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How do I get started with feeding my fish baby brine shrimp?

As one of the most nutritious foods you can feed your fish, Baby brine shrimp has rightfully earned its place as a staple live food. 
 
Brine shrimp is incredibly nutrient dense, and readily accepted by almost every type of ornamental fish, saltwater types included.
My 'algaevore' Otocinclus also come running for this stuff.
 
 
I've found Baby brine shrimp to be especially beneficial for newly hatched fish, ill or recovering fish, and those wanting to get their fish to breed.
 

To get started with feeding your fish baby brine shrimp, you will need to follow these steps:

  1. Obtain a supply of baby brine shrimp eggs (or 'Cysts'). You can purchase these online or from a local aquarium supply store. The best I have found is from Aquarium Coop. No affiliation of any sort, I just like their stuff. 
  2. Fill a small container with fresh, clean water and add the baby brine shrimp eggs. Don't bother to dechlorinate the water.
  3. Add one tablespoon of salt to each liter of water you use.
  4. Add a bubbler/ airstone to keep the cysts (eggs) circulating in the water.
  5. Place the container in a warm, well-lit location and allow the eggs to hatch. This can take anywhere from 12 to 24 hours, depending on the temperature and lighting conditions.
  6. Once the eggs have hatched, use a fine-mesh net or long, thin pippette to gently collect the baby brine shrimp. As they are drawn to light, I use a flashlight to concentrate them. 
  7. Transfer the baby brine shrimp to your aquarium and feed them to your fish using that pipette.
  8. Offer only as much food as your fish can consume in a few minutes.
 

It is important to remember that baby brine shrimp are a live food source and should be used as a supplement to your fish's regular diet, rather than a replacement.

 

They are a rich source of protein and other nutrients, but they should not be fed exclusively to your fish. Additionally, it is important to carefully monitor your fish's feeding behavior and health to ensure they are getting the right amount of nutrition and are not overfed.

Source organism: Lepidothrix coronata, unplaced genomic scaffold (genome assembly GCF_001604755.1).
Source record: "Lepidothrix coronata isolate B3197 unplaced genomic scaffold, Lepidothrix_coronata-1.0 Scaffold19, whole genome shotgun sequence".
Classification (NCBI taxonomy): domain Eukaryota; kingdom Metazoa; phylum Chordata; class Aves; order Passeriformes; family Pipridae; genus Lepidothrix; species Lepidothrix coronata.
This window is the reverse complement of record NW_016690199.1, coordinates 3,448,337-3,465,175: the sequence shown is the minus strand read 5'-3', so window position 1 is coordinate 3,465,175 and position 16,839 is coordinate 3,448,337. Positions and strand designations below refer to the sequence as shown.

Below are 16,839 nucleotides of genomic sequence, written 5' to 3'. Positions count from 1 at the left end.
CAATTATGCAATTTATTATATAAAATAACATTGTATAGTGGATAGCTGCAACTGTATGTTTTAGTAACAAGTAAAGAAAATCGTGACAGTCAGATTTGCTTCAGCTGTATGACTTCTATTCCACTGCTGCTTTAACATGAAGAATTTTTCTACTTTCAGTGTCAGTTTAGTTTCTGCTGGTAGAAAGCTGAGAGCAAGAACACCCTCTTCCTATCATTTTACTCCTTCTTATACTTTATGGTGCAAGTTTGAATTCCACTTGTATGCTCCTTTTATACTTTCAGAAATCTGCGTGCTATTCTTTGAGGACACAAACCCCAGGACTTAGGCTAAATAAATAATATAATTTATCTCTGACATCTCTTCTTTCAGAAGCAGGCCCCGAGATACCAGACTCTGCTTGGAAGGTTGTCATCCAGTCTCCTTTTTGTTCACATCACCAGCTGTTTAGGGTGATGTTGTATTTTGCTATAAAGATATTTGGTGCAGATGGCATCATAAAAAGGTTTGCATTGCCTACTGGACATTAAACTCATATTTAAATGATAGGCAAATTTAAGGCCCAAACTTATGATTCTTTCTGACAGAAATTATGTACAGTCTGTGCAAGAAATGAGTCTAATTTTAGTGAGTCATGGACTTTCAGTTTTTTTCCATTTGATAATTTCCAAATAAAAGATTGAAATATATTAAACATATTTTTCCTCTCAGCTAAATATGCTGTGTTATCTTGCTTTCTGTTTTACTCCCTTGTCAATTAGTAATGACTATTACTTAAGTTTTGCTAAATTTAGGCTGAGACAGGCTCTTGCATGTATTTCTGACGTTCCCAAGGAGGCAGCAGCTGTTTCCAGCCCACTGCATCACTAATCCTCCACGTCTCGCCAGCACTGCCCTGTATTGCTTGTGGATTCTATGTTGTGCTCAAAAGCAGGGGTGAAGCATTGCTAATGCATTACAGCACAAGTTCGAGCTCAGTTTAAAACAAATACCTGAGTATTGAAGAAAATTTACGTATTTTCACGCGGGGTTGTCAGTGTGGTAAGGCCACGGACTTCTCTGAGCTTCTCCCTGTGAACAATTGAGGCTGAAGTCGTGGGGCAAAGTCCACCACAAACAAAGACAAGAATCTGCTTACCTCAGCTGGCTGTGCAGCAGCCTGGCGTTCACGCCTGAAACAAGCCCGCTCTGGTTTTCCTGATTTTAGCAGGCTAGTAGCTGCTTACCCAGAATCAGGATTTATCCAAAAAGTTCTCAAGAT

Here are some notes:

 

When you are getting these to hatch, warmth and light help the cysts dissolve and hatch sooner. You'll notice your brine shrimp will take longer to hatch in cooler, darker times of the year. 

 

Once you hit roughly 18 to 24 hours in, you should see the vast majority of the shrimp hatching and squidging about. They should look like an undulant, orange mass of ferrofluid suspended in your hatching container. That's the good stuff. Orange GOLD.

 

Ignore the brown eggshells floating at the top and siphon up the orange hatchlings. Any dark cysts that settled to the floor have either not hatched yet, or are dead. That should only be about 10%.

 

Once you do this a few times, you'll start to get into a rhythm of how this goes; How long it will take to hatch, the optimum amounts that hatch, and the salt to water ratio will become more apparent. 

 

Just do this once a week or so. Your fish will thank you with brighter colors, better breeding, and healthier, livelier behavior.

 

And hey... If that all seems too messy and annoying to you, I have a solution.... 

   

 

Frozen cubes of Brine Shrimp, baby.

 

Pop one out at feeding time, keep them in the freezer the rest of the time, and you're solid. I get mine at my local fish place, and you should be able to as well. 

 

 I receive this question a lot, so I'm hoping this post will answer some of your questions. Good luck!


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